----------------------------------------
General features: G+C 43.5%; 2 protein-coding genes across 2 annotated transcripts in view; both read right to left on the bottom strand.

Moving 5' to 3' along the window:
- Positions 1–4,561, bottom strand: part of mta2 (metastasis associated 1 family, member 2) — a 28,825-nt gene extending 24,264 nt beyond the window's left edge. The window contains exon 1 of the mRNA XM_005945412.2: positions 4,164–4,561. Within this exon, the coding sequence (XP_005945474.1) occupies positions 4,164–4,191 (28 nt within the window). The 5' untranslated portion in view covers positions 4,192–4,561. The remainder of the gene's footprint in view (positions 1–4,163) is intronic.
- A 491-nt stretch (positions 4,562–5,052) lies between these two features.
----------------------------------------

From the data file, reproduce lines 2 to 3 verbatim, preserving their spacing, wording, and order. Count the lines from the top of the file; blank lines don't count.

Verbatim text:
Moving 5' to 3' along the window:
- Positions 1–4,561, bottom strand: part of mta2 (metastasis associated 1 family, member 2) — a 28,825-nt gene extending 24,264 nt beyond the window's left edge. The window contains exon 1 of the mRNA XM_005945412.2: positions 4,164–4,561. Within this exon, the coding sequence (XP_005945474.1) occupies positions 4,164–4,191 (28 nt within the window). The 5' untranslated portion in view covers positions 4,192–4,561. The remainder of the gene's footprint in view (positions 1–4,163) is intronic.